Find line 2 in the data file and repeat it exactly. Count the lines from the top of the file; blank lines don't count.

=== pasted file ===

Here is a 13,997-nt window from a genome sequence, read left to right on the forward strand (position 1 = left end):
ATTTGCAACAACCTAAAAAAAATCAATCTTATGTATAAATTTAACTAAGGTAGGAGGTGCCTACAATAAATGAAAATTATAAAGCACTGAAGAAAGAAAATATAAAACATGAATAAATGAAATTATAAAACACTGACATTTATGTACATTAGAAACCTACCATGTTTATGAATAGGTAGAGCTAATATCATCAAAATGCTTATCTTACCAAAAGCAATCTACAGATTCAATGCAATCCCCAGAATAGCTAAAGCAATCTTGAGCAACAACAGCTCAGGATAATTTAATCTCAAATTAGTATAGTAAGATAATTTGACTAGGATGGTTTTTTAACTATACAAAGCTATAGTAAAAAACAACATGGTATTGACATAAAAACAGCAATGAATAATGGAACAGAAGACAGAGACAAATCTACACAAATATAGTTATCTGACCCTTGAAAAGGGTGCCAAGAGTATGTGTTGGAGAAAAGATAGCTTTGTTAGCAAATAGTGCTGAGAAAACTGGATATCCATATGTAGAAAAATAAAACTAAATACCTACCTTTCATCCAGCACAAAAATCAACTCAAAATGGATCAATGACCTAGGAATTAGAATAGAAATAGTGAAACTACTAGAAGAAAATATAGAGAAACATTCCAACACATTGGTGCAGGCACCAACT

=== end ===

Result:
ATTTGCAACAACCTAAAAAAAATCAATCTTATGTATAAATTTAACTAAGGTAGGAGGTGCCTACAATAAATGAAAATTATAAAGCACTGAAGAAAGAAAATATAAAACATGAATAAATGAAATTATAAAACACTGACATTTATGTACATTAGAAACCTACCATGTTTATGAATAGGTAGAGCTAATATCATCAAAATGCTTATCTTACCAAAAGCAATCTACAGATTCAATGCAATCCCCAGAATAGCTAAAGCAATCTTGAGCAACAACAGCTCAGGATAATTTAATCTCAAATTAGTATAGTAAGATAATTTGACTAGGATGGTTTTTTAACTATACAAAGCTATAGTAAAAAACAACATGGTATTGACATAAAAACAGCAATGAATAATGGAACAGAAGACAGAGACAAATCTACACAAATATAGTTATCTGACCCTTGAAAAGGGTGCCAAGAGTATGTGTTGGAGAAAAGATAGCTTTGTTAGCAAATAGTGCTGAGAAAACTGGATATCCATATGTAGAAAAATAAAACTAAATACCTACCTTTCATCCAGCACAAAAATCAACTCAAAATGGATCAATGACCTAGGAATTAGAATAGAAATAGTGAAACTACTAGAAGAAAATATAGAGAAACATTCCAACACATTGGTGCAGGCACCAACT